Evangelical Influence on U.S. Foreign Policy Conflicts with Washington’s Strategic Interests
Is America okay?
Observers abroad have asked this question for four years with increasing alarm. Amid fires, floods, and plagues at home, the United States has retreated from the world stage, emerging for dinner with dictators and the occasional military parade. The Trump administration’s foreign policy agenda is driven by domestic politics so transparently that the United Nations General Assembly held in New York this month has become a party without a host.
Behind the chaos, however, a fundamental weakness in America’s relationship with the world has metastasized. The Christian right that has long held sway at the highest levels of U.S. politics has found in Trump a willing partner in a myopic focus on “protecting Christians abroad.” It has been disastrous for U.S. interests for the past four years – and it could get a lot worse if President Donald Trump is reelected on November 3.
Religious groups have maintained ties with Democrats and Republicans alike for years, pushing both the Clinton and Bush administrations to take more active roles in conflicts they view as threats to Christians – often at the cost of the Christian communities in question. For example, experts agree the resources funneled as humanitarian aid from American Evangelical groups to separatist forces in Sudan during the late 1990s and early 2000s impacted the conflict significantly. Worse, aid money inadvertently flowed to warlords and militias masquerading as oppressed Christians – in other words, they saw the game and knew how to play it. Both Sudan and South Sudan are still paying for the evangelical chess game.
Increased U.S. involvement was, however, successful in one way: it helped galvanize the Evangelical vote for President George W. Bush. The faith-based sector has long used U.S. foreign policy as a venue for policies that mirror or scale up their domestic goals. The global gag rule, for example, bans foreign NGOs receiving U.S. funds to provide or even discuss abortions with constituents – a restriction the Christian right has long sought domestically.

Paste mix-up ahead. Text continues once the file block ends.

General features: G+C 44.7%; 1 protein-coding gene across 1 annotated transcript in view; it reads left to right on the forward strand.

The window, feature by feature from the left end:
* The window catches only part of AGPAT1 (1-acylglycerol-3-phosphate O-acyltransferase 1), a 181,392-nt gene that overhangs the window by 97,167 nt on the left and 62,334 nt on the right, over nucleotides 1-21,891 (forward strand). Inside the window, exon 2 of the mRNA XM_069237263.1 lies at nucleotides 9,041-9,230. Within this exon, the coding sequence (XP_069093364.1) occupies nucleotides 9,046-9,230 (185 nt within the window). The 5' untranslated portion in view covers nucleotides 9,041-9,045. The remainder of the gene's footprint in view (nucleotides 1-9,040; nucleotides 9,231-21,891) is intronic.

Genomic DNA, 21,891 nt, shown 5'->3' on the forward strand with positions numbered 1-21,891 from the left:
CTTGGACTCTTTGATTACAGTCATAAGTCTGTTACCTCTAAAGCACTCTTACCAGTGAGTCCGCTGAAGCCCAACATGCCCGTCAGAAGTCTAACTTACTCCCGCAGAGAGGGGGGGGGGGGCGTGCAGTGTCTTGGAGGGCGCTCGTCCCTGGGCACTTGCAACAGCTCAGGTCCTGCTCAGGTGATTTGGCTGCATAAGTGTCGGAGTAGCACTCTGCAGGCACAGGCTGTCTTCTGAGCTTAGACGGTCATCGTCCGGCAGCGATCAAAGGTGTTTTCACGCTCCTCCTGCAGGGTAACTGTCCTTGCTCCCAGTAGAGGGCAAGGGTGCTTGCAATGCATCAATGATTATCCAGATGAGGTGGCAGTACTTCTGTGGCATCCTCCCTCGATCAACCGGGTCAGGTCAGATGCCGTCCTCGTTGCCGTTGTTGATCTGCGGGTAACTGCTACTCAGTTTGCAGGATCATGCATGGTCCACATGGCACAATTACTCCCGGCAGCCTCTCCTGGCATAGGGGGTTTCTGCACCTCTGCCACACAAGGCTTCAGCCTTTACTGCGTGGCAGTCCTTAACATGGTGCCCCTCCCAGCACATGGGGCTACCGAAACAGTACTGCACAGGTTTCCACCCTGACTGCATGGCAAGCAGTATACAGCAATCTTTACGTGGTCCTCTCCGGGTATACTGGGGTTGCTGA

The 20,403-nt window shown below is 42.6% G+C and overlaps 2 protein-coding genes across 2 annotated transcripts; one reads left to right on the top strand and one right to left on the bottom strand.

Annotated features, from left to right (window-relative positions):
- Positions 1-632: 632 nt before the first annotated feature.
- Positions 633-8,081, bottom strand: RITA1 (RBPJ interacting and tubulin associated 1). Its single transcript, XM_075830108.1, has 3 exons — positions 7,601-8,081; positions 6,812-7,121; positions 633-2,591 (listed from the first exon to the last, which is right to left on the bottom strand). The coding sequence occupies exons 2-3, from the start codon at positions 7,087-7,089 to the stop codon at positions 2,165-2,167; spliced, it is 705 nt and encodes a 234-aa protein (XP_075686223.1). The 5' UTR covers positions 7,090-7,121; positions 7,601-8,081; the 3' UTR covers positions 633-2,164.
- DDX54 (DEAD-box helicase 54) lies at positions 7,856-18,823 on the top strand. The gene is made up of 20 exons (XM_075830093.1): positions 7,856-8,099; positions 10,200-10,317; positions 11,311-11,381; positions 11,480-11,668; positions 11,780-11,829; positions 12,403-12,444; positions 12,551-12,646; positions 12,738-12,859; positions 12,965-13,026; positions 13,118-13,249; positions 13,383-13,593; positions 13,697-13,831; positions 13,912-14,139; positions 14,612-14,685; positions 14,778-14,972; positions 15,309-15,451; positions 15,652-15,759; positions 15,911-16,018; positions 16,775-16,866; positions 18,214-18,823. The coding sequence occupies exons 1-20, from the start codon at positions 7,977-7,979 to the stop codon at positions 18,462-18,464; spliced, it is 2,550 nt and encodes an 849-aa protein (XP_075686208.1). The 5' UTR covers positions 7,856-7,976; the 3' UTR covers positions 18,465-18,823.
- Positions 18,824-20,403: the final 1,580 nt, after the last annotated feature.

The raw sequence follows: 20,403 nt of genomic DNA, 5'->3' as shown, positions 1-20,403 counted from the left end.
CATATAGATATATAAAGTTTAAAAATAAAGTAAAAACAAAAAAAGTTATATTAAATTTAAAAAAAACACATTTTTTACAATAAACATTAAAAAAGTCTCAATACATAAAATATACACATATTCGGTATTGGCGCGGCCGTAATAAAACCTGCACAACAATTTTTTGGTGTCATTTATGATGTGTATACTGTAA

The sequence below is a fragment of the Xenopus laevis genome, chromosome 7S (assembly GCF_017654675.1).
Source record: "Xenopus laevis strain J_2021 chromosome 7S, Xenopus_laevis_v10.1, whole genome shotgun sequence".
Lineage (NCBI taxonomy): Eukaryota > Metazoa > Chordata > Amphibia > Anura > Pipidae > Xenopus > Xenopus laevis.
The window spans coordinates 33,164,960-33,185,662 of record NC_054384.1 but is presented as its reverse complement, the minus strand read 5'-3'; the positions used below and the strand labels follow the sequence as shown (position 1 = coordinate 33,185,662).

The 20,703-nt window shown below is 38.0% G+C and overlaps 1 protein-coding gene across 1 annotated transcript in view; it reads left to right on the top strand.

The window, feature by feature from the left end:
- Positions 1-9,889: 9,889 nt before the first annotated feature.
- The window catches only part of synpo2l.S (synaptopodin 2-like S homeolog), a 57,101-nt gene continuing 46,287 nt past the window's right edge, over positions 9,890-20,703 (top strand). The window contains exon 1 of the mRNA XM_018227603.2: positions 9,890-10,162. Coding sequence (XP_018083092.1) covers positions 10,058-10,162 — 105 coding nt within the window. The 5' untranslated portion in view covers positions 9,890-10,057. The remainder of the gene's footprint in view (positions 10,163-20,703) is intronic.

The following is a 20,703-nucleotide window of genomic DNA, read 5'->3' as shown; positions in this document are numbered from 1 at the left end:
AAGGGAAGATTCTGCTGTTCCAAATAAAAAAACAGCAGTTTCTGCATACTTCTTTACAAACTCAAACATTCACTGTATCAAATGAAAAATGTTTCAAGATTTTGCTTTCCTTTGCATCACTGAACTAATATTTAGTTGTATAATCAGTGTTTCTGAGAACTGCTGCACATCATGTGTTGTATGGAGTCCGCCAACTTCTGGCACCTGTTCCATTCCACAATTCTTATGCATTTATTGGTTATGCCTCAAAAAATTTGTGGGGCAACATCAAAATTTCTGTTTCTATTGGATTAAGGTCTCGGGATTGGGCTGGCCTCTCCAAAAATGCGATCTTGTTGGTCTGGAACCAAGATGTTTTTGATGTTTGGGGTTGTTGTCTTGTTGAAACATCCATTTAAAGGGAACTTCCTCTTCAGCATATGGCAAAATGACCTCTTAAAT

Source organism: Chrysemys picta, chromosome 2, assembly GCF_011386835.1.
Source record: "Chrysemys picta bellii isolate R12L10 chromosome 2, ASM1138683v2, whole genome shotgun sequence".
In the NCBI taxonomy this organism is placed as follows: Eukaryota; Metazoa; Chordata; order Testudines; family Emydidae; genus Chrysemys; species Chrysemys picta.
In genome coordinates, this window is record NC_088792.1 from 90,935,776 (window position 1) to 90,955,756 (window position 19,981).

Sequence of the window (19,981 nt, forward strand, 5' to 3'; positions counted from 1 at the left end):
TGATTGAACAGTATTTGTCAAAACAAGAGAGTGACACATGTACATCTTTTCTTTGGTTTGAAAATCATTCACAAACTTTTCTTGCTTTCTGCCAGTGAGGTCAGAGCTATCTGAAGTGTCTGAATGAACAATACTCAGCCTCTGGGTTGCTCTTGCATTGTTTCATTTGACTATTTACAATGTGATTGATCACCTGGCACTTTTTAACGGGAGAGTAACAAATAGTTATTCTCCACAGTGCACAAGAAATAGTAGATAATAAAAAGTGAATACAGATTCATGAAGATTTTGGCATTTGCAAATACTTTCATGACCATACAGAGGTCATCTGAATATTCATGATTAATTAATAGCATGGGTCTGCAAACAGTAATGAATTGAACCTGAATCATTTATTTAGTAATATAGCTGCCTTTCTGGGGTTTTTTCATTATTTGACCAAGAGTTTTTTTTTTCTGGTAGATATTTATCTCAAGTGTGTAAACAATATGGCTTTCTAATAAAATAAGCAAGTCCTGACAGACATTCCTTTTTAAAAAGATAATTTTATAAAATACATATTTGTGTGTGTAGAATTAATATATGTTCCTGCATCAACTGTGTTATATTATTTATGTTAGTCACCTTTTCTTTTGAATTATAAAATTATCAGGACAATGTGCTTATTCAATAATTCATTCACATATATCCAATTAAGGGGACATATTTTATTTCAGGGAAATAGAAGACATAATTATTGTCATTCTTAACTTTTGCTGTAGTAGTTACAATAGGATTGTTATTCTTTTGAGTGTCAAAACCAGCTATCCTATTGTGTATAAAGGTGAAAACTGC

The use of Christians abroad to serve the interests of Evangelical elites at home is not new. What is new is the scale of the operation post-2016. Under Trump, the global gag rule went from applying to $575 million in foreign aid dedicated to family planning to the entire aid budget of approximately $8.8 billion – one of many examples of how the Trump administration has given religious groups the keys to the store.
In December 2016, Congress quietly passed the Frank R. Wolf Act, which fundamentally changed the way the State Department treats religion. Freedom of religion went from a question of global human rights issue to a national security issue. In other words, everything from foreign aid to defense strategy could be conditioned on the implications for religious freedom. As the 2020 election has drawn closer, the Trump administration has made its priorities even more explicit, with an executive order in 2019 directing the State Department and USAID to take action on global religious freedom.
So – is it working? Certainly, for some.
Egypt’s President Abdel Fattah al-Sisi has extracted what appears to be carte blanche to engage in a range of repressive authoritarian activities, plus a disturbing deference from Trump in exchange for vanity projects like a new mega-cathedral in Egypt’s new administrative capital. U.S. Secretary of State Mike Pompeo – himself a product of the Christian right – was duly impressed. Ironically, the cathedral is inaccessible to most Egyptians and has zero impact on the discrimination Christian communities face under the al-Sisi regime.
The message to dictators the world over is clear: one nice church equals unprecedented support from the leader of the free world.
This dynamic is at the heart of the problem with allowing the protection of Christians abroad to become a cornerstone of United States foreign policy. Not only is it unhelpful to the vast majority of Christians abroad – it is an invitation to bad actors who need only to execute a successful PR campaign to garner the support of the Trump administration and its core base of supporters.
Trump inherited a wealth of international political capital upon assuming office. After four years, the world is facing a catastrophe that has yet to fully unfold. The United States no longer has the luxury of tailoring its entire foreign policy agenda to the single issue of protecting Christians abroad – especially when the policy in question has failed to do even that.